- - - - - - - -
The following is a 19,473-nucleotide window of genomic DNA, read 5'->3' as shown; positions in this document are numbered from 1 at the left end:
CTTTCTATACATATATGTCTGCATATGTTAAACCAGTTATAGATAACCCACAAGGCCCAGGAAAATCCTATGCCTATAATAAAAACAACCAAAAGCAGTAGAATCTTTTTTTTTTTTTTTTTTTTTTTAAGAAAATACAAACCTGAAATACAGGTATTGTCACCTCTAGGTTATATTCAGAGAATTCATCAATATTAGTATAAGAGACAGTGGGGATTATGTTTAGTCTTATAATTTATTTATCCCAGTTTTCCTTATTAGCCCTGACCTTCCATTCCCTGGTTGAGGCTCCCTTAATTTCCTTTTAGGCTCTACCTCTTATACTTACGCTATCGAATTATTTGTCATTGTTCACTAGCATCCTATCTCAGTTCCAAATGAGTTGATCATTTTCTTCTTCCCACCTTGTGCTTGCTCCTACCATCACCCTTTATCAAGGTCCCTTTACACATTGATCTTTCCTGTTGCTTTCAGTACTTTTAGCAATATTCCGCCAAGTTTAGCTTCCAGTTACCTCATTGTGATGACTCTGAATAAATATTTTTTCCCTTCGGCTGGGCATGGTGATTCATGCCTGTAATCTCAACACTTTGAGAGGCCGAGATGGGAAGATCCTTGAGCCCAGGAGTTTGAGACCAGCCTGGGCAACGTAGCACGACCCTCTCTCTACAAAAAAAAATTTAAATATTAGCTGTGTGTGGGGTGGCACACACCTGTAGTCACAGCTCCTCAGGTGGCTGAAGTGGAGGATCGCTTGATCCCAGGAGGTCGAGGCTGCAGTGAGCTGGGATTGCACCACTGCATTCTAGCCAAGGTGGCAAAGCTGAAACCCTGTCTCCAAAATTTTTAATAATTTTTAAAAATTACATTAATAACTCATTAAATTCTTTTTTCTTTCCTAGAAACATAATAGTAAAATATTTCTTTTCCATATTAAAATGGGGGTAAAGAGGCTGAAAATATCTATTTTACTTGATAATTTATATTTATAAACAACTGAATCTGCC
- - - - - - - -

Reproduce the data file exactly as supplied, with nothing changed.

The following is a 19,473-nucleotide window of genomic DNA, read 5'->3' as shown; positions in this document are numbered from 1 at the left end:
CTTTCTATACATATATGTCTGCATATGTTAAACCAGTTATAGATAACCCACAAGGCCCAGGAAAATCCTATGCCTATAATAAAAACAACCAAAAGCAGTAGAATCTTTTTTTTTTTTTTTTTTTTTTTAAGAAAATACAAACCTGAAATACAGGTATTGTCACCTCTAGGTTATATTCAGAGAATTCATCAATATTAGTATAAGAGACAGTGGGGATTATGTTTAGTCTTATAATTTATTTATCCCAGTTTTCCTTATTAGCCCTGACCTTCCATTCCCTGGTTGAGGCTCCCTTAATTTCCTTTTAGGCTCTACCTCTTATACTTACGCTATCGAATTATTTGTCATTGTTCACTAGCATCCTATCTCAGTTCCAAATGAGTTGATCATTTTCTTCTTCCCACCTTGTGCTTGCTCCTACCATCACCCTTTATCAAGGTCCCTTTACACATTGATCTTTCCTGTTGCTTTCAGTACTTTTAGCAATATTCCGCCAAGTTTAGCTTCCAGTTACCTCATTGTGATGACTCTGAATAAATATTTTTTCCCTTCGGCTGGGCATGGTGATTCATGCCTGTAATCTCAACACTTTGAGAGGCCGAGATGGGAAGATCCTTGAGCCCAGGAGTTTGAGACCAGCCTGGGCAACGTAGCACGACCCTCTCTCTACAAAAAAAAATTTAAATATTAGCTGTGTGTGGGGTGGCACACACCTGTAGTCACAGCTCCTCAGGTGGCTGAAGTGGAGGATCGCTTGATCCCAGGAGGTCGAGGCTGCAGTGAGCTGGGATTGCACCACTGCATTCTAGCCAAGGTGGCAAAGCTGAAACCCTGTCTCCAAAATTTTTAATAATTTTTAAAAATTACATTAATAACTCATTAAATTCTTTTTTCTTTCCTAGAAACATAATAGTAAAATATTTCTTTTCCATATTAAAATGGGGGTAAAGAGGCTGAAAATATCTATTTTACTTGATAATTTATATTTATAAACAACTGAATCTGCC